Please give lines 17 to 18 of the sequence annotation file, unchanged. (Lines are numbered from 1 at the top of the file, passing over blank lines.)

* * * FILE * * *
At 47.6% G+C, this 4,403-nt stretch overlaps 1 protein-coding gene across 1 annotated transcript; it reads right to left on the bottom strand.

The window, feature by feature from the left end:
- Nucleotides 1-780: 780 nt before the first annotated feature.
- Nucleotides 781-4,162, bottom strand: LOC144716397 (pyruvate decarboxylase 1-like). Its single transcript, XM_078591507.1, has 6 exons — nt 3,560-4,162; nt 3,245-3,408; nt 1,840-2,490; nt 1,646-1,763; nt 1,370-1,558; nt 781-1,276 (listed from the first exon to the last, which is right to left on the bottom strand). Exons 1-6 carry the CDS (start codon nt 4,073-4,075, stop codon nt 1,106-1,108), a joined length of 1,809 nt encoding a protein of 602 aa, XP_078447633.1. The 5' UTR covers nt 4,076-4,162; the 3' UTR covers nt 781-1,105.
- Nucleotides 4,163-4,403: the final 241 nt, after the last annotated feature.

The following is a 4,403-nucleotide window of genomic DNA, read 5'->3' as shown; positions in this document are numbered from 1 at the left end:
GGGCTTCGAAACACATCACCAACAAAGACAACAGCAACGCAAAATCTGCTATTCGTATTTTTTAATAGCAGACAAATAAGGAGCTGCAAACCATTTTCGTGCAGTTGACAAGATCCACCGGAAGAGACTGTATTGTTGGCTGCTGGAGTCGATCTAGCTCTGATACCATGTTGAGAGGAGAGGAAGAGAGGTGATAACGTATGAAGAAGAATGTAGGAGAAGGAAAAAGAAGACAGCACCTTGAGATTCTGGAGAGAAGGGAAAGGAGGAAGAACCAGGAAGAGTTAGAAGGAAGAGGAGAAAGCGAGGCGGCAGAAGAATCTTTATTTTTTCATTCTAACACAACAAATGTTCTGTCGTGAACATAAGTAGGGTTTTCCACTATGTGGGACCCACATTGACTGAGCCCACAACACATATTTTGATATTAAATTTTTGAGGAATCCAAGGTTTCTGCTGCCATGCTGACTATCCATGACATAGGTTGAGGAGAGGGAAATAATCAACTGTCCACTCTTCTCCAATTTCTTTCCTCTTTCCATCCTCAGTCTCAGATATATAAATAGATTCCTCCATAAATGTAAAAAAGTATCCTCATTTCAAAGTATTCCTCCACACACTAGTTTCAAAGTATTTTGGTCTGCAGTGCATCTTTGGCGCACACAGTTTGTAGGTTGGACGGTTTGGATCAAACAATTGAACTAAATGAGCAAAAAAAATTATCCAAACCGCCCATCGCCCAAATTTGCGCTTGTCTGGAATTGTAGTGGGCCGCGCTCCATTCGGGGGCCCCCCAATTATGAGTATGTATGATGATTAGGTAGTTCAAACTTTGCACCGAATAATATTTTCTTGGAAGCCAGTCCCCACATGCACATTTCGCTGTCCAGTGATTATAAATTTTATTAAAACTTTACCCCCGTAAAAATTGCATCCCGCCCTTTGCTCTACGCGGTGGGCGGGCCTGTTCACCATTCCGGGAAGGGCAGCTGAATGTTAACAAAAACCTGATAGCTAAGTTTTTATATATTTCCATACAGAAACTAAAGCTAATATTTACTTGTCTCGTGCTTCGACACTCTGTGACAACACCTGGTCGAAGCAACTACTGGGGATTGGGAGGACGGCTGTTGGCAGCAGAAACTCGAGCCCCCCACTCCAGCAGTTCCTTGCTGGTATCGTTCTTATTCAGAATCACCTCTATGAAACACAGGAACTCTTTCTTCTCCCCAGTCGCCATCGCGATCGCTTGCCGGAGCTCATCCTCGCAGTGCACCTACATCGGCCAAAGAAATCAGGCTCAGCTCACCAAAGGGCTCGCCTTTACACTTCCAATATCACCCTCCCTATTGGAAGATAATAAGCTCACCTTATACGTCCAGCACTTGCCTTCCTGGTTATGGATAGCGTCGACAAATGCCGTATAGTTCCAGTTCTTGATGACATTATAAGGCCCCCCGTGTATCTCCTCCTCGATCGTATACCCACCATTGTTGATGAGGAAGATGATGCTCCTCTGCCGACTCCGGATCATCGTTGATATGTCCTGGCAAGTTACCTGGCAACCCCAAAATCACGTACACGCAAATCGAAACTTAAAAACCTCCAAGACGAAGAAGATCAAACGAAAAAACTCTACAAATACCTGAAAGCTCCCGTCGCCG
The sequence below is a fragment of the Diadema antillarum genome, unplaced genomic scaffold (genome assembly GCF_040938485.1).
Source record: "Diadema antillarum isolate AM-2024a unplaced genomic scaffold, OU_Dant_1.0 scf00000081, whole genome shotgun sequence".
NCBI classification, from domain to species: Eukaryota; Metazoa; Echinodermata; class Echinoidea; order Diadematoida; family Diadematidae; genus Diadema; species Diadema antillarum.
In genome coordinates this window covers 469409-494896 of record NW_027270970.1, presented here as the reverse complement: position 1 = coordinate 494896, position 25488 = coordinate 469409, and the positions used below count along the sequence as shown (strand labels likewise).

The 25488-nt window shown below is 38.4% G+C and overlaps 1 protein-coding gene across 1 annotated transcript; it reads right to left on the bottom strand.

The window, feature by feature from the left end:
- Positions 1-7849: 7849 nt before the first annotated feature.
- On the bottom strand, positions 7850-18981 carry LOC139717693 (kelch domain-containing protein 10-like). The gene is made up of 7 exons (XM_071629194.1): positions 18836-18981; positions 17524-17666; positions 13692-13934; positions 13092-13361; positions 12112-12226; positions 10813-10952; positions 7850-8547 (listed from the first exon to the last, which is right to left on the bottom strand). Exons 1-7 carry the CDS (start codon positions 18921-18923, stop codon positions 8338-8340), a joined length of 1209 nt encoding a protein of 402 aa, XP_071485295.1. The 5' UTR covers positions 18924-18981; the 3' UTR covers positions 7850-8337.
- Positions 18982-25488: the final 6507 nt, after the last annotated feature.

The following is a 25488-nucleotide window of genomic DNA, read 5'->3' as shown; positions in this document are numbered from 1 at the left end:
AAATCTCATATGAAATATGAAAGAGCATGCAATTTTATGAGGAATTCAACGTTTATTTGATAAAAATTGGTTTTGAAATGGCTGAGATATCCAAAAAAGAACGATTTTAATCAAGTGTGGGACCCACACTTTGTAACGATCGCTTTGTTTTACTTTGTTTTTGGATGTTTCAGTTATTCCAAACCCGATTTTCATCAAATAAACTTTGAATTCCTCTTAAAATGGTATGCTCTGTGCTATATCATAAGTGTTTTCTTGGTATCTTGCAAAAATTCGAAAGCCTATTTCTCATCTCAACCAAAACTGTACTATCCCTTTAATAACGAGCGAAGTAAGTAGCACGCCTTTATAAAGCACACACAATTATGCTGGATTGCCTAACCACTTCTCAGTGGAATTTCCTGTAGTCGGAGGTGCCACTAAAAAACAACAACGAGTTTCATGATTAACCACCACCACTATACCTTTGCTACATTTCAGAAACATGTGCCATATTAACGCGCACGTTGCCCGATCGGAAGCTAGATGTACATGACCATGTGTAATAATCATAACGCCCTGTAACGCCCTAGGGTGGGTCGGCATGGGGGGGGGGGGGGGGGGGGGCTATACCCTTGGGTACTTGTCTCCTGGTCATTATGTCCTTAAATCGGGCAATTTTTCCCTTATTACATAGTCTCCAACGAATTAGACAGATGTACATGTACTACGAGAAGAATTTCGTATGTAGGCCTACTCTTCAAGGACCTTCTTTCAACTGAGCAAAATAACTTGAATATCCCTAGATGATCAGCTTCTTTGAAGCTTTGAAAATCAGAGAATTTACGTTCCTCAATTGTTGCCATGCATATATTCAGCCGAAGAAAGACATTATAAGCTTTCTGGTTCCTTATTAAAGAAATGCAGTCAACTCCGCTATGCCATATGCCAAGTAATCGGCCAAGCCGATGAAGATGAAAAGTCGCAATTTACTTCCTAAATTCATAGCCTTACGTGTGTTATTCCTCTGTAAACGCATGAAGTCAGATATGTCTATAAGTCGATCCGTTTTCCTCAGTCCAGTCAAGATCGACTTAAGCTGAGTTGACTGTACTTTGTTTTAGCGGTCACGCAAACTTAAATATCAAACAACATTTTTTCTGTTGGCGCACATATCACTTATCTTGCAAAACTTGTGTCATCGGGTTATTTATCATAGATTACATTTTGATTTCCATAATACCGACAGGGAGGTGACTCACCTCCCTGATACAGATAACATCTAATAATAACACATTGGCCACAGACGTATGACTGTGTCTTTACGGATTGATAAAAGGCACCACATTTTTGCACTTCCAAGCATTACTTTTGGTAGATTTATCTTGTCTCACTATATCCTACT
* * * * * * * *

The following is a 25488-nucleotide window of genomic DNA, read 5'->3' as shown; positions in this document are numbered from 1 at the left end:
AAATCTCATATGAAATATGAAAGAGCATGCAATTTTATGAGGAATTCAACGTTTATTTGATAAAAATTGGTTTTGAAATGGCTGAGATATCCAAAAAAGAACGATTTTAATCAAGTGTGGGACCCACACTTTGTAACGATCGCTTTGTTTTACTTTGTTTTTGGATGTTTCAGTTATTCCAAACCCGATTTTCATCAAATAAACTTTGAATTCCTCTTAAAATGGTATGCTCTGTGCTATATCATAAGTGTTTTCTTGGTATCTTGCAAAAATTCGAAAGCCTATTTCTCATCTCAACCAAAACTGTACTATCCCTTTAATAACGAGCGAAGTAAGTAGCACGCCTTTATAAAGCACACACAATTATGCTGGATTGCCTAACCACTTCTCAGTGGAATTTCCTGTAGTCGGAGGTGCCACTAAAAAACAACAACGAGTTTCATGATTAACCACCACCACTATACCTTTGCTACATTTCAGAAACATGTGCCATATTAACGCGCACGTTGCCCGATCGGAAGCTAGATGTACATGACCATGTGTAATAATCATAACGCCCTGTAACGCCCTAGGGTGGGTCGGCATGGGGGGGGGGGGGGGGGGGGGCTATACCCTTGGGTACTTGTCTCCTGGTCATTATGTCCTTAAATCGGGCAATTTTTCCCTTATTACATAGTCTCCAACGAATTAGACAGATGTACATGTACTACGAGAAGAATTTCGTATGTAGGCCTACTCTTCAAGGACCTTCTTTCAACTGAGCAAAATAACTTGAATATCCCTAGATGATCAGCTTCTTTGAAGCTTTGAAAATCAGAGAATTTACGTTCCTCAATTGTTGCCATGCATATATTCAGCCGAAGAAAGACATTATAAGCTTTCTGGTTCCTTATTAAAGAAATGCAGTCAACTCCGCTATGCCATATGCCAAGTAATCGGCCAAGCCGATGAAGATGAAAAGTCGCAATTTACTTCCTAAATTCATAGCCTTACGTGTGTTATTCCTCTGTAAACGCATGAAGTCAGATATGTCTATAAGTCGATCCGTTTTCCTCAGTCCAGTCAAGATCGACTTAAGCTGAGTTGACTGTACTTTGTTTTAGCGGTCACGCAAACTTAAATATCAAACAACATTTTTTCTGTTGGCGCACATATCACTTATCTTGCAAAACTTGTGTCATCGGGTTATTTATCATAGATTACATTTTGATTTCCATAATACCGACAGGGAGGTGACTCACCTCCCTGATACAGATAACATCTAATAATAACACATTGGCCACAGACGTATGACTGTGTCTTTACGGATTGATAAAAGGCACCACATTTTTGCACTTCCAAGCATTACTTTTGGTAGATTTATCTTGTCTCACTATATCCTACT